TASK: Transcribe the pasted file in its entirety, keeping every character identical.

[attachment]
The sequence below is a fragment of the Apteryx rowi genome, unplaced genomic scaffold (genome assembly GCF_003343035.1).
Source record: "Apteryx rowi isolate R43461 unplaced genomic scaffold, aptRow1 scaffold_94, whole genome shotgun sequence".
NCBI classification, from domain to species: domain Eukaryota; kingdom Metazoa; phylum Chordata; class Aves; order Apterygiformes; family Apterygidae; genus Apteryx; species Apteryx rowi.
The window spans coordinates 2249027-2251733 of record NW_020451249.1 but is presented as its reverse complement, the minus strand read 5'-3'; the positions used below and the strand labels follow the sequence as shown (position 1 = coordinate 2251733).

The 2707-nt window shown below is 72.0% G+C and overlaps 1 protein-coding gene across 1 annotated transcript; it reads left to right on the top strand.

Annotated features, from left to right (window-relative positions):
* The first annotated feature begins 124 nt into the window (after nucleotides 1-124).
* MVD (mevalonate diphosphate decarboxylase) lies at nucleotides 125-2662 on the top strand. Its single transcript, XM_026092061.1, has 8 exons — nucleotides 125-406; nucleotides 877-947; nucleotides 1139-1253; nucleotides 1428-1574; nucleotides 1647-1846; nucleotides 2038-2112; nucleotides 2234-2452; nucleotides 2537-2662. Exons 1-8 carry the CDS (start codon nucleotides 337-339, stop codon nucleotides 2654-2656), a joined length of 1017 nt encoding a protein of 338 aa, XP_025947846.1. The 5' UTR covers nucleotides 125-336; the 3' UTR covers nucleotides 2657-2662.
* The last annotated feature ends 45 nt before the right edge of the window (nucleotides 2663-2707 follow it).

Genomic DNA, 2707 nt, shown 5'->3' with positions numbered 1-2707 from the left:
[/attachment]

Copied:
The sequence below is a fragment of the Apteryx rowi genome, unplaced genomic scaffold (genome assembly GCF_003343035.1).
Source record: "Apteryx rowi isolate R43461 unplaced genomic scaffold, aptRow1 scaffold_94, whole genome shotgun sequence".
NCBI classification, from domain to species: domain Eukaryota; kingdom Metazoa; phylum Chordata; class Aves; order Apterygiformes; family Apterygidae; genus Apteryx; species Apteryx rowi.
The window spans coordinates 2249027-2251733 of record NW_020451249.1 but is presented as its reverse complement, the minus strand read 5'-3'; the positions used below and the strand labels follow the sequence as shown (position 1 = coordinate 2251733).

The 2707-nt window shown below is 72.0% G+C and overlaps 1 protein-coding gene across 1 annotated transcript; it reads left to right on the top strand.

Annotated features, from left to right (window-relative positions):
* The first annotated feature begins 124 nt into the window (after nucleotides 1-124).
* MVD (mevalonate diphosphate decarboxylase) lies at nucleotides 125-2662 on the top strand. Its single transcript, XM_026092061.1, has 8 exons — nucleotides 125-406; nucleotides 877-947; nucleotides 1139-1253; nucleotides 1428-1574; nucleotides 1647-1846; nucleotides 2038-2112; nucleotides 2234-2452; nucleotides 2537-2662. Exons 1-8 carry the CDS (start codon nucleotides 337-339, stop codon nucleotides 2654-2656), a joined length of 1017 nt encoding a protein of 338 aa, XP_025947846.1. The 5' UTR covers nucleotides 125-336; the 3' UTR covers nucleotides 2657-2662.
* The last annotated feature ends 45 nt before the right edge of the window (nucleotides 2663-2707 follow it).

Genomic DNA, 2707 nt, shown 5'->3' with positions numbered 1-2707 from the left: